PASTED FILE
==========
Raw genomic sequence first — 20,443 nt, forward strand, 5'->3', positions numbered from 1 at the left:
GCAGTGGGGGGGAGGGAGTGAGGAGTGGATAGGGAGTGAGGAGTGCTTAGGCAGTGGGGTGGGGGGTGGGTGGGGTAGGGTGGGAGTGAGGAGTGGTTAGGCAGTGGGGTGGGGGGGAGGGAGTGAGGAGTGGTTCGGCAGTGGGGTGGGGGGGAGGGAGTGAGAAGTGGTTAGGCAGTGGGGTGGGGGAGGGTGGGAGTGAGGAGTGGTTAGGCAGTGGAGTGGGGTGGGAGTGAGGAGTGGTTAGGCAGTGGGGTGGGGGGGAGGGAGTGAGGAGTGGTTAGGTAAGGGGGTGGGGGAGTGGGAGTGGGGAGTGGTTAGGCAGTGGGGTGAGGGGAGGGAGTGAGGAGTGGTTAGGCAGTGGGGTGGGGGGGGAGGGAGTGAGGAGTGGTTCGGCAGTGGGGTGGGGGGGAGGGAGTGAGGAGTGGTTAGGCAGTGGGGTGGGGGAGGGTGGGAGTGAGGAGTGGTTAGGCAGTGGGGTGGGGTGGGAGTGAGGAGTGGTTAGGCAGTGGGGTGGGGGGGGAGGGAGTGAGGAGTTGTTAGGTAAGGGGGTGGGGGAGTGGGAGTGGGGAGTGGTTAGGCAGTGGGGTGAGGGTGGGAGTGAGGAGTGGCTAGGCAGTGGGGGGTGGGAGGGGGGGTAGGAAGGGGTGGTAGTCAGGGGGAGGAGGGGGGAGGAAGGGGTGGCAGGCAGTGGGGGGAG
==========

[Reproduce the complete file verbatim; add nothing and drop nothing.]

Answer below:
Raw genomic sequence first — 20,443 nt, forward strand, 5'->3', positions numbered from 1 at the left:
GCAGTGGGGGGGAGGGAGTGAGGAGTGGATAGGGAGTGAGGAGTGCTTAGGCAGTGGGGTGGGGGGTGGGTGGGGTAGGGTGGGAGTGAGGAGTGGTTAGGCAGTGGGGTGGGGGGGAGGGAGTGAGGAGTGGTTCGGCAGTGGGGTGGGGGGGAGGGAGTGAGAAGTGGTTAGGCAGTGGGGTGGGGGAGGGTGGGAGTGAGGAGTGGTTAGGCAGTGGAGTGGGGTGGGAGTGAGGAGTGGTTAGGCAGTGGGGTGGGGGGGAGGGAGTGAGGAGTGGTTAGGTAAGGGGGTGGGGGAGTGGGAGTGGGGAGTGGTTAGGCAGTGGGGTGAGGGGAGGGAGTGAGGAGTGGTTAGGCAGTGGGGTGGGGGGGGAGGGAGTGAGGAGTGGTTCGGCAGTGGGGTGGGGGGGAGGGAGTGAGGAGTGGTTAGGCAGTGGGGTGGGGGAGGGTGGGAGTGAGGAGTGGTTAGGCAGTGGGGTGGGGTGGGAGTGAGGAGTGGTTAGGCAGTGGGGTGGGGGGGGAGGGAGTGAGGAGTTGTTAGGTAAGGGGGTGGGGGAGTGGGAGTGGGGAGTGGTTAGGCAGTGGGGTGAGGGTGGGAGTGAGGAGTGGCTAGGCAGTGGGGGGTGGGAGGGGGGGTAGGAAGGGGTGGTAGTCAGGGGGAGGAGGGGGGAGGAAGGGGTGGCAGGCAGTGGGGGGAG